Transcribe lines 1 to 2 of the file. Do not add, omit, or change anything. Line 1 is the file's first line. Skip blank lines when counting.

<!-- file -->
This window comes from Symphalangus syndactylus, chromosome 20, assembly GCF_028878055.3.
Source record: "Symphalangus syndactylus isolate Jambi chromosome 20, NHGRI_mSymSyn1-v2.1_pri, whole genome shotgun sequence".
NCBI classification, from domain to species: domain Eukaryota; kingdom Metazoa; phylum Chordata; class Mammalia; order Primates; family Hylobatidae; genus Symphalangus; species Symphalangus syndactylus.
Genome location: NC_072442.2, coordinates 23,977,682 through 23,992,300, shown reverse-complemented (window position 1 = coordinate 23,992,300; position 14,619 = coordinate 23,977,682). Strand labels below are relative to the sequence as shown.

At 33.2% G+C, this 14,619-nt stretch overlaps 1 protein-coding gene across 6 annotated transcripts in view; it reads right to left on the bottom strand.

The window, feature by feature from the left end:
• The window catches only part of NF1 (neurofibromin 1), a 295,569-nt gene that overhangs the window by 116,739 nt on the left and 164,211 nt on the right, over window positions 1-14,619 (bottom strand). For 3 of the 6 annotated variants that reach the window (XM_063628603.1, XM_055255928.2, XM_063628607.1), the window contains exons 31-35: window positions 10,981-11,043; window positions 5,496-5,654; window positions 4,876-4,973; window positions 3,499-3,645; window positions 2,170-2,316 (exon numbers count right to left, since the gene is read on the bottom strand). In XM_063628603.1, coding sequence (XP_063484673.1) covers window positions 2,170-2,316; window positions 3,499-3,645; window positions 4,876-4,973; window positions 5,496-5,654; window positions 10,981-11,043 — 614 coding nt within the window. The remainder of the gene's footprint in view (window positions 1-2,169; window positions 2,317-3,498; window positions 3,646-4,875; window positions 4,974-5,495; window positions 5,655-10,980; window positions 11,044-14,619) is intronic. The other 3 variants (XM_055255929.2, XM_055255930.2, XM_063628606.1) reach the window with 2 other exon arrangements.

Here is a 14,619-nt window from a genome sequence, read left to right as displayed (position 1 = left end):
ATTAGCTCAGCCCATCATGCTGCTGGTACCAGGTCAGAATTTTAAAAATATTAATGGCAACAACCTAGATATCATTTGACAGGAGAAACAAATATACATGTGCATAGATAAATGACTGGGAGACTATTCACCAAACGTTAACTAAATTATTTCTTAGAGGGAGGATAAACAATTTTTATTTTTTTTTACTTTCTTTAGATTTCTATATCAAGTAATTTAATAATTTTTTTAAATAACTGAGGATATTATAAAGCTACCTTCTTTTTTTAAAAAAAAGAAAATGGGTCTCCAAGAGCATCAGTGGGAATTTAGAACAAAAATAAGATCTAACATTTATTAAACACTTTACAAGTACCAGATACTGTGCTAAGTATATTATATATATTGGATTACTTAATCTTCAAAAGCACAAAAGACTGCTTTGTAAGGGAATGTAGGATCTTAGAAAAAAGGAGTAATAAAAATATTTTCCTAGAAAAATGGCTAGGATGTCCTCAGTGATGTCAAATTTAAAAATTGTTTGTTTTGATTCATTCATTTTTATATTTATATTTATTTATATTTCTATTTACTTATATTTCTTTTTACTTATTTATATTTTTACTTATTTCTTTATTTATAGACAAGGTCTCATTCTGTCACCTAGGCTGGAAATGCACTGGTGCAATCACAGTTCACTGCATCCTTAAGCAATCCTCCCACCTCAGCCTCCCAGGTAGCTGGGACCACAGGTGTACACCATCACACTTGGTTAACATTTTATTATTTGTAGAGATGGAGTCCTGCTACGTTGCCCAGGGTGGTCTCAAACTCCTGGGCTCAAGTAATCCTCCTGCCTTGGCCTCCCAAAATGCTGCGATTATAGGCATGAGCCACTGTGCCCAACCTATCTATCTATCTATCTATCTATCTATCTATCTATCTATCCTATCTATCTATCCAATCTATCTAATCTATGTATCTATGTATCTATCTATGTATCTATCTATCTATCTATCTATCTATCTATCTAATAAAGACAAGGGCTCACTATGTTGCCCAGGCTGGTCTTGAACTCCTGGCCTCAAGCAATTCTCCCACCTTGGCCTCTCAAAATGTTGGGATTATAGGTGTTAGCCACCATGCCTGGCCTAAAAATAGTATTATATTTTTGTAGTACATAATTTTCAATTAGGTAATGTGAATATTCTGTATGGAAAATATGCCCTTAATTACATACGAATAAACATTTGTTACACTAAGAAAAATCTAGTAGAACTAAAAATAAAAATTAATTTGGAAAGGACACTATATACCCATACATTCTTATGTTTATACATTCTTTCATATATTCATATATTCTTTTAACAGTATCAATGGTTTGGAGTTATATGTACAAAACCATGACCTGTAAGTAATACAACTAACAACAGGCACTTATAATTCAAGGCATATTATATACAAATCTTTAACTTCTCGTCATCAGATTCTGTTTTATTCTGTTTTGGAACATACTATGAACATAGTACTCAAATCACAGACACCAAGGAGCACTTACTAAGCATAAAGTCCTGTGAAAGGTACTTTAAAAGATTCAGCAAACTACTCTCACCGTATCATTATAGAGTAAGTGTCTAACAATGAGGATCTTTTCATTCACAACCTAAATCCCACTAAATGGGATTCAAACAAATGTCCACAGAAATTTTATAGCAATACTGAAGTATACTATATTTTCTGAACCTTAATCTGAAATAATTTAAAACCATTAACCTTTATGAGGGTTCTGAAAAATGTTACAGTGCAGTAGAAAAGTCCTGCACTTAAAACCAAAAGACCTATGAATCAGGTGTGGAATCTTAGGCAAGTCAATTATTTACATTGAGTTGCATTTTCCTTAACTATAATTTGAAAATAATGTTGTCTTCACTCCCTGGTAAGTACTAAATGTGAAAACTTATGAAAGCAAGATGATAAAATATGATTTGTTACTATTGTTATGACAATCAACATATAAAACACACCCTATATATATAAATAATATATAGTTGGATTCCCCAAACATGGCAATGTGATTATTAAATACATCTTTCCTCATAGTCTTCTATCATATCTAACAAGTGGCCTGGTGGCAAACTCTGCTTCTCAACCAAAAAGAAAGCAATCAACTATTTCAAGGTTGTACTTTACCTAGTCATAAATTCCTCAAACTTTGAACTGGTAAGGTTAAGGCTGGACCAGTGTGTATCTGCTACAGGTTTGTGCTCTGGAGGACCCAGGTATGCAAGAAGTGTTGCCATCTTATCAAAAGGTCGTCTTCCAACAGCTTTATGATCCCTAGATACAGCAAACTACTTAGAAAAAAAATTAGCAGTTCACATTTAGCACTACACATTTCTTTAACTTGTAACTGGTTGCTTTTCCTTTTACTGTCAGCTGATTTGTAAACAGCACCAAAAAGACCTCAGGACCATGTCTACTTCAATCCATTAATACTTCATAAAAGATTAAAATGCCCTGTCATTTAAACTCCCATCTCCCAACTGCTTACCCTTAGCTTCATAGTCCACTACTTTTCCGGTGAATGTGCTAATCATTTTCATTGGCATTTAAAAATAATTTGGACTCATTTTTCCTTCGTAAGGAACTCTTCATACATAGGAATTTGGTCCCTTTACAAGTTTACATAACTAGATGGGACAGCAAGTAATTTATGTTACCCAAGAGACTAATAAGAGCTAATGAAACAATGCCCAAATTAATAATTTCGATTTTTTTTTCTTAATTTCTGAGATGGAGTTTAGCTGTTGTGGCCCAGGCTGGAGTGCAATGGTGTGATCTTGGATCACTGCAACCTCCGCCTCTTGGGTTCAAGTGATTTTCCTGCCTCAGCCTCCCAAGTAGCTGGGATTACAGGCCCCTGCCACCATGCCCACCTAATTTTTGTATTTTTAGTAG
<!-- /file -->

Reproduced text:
This window comes from Symphalangus syndactylus, chromosome 20, assembly GCF_028878055.3.
Source record: "Symphalangus syndactylus isolate Jambi chromosome 20, NHGRI_mSymSyn1-v2.1_pri, whole genome shotgun sequence".